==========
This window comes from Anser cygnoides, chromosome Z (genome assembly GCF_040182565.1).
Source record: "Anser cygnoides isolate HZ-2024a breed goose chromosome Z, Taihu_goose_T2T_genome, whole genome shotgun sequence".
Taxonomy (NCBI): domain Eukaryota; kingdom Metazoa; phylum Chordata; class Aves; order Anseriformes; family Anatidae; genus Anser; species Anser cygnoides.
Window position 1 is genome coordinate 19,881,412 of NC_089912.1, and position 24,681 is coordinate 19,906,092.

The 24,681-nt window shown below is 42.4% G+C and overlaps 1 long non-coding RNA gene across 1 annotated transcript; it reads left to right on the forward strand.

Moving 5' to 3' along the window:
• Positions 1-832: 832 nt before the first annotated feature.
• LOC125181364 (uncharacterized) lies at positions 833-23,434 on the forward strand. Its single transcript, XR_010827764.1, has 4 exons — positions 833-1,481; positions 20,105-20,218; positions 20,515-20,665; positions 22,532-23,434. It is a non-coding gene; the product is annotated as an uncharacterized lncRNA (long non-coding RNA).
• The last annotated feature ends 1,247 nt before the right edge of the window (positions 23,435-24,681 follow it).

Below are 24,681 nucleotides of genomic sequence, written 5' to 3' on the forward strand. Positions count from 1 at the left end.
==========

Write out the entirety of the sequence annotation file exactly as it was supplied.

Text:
This window comes from Anser cygnoides, chromosome Z (genome assembly GCF_040182565.1).
Source record: "Anser cygnoides isolate HZ-2024a breed goose chromosome Z, Taihu_goose_T2T_genome, whole genome shotgun sequence".
Taxonomy (NCBI): domain Eukaryota; kingdom Metazoa; phylum Chordata; class Aves; order Anseriformes; family Anatidae; genus Anser; species Anser cygnoides.
Window position 1 is genome coordinate 19,881,412 of NC_089912.1, and position 24,681 is coordinate 19,906,092.

The 24,681-nt window shown below is 42.4% G+C and overlaps 1 long non-coding RNA gene across 1 annotated transcript; it reads left to right on the forward strand.

Moving 5' to 3' along the window:
• Positions 1-832: 832 nt before the first annotated feature.
• LOC125181364 (uncharacterized) lies at positions 833-23,434 on the forward strand. Its single transcript, XR_010827764.1, has 4 exons — positions 833-1,481; positions 20,105-20,218; positions 20,515-20,665; positions 22,532-23,434. It is a non-coding gene; the product is annotated as an uncharacterized lncRNA (long non-coding RNA).
• The last annotated feature ends 1,247 nt before the right edge of the window (positions 23,435-24,681 follow it).

Below are 24,681 nucleotides of genomic sequence, written 5' to 3' on the forward strand. Positions count from 1 at the left end.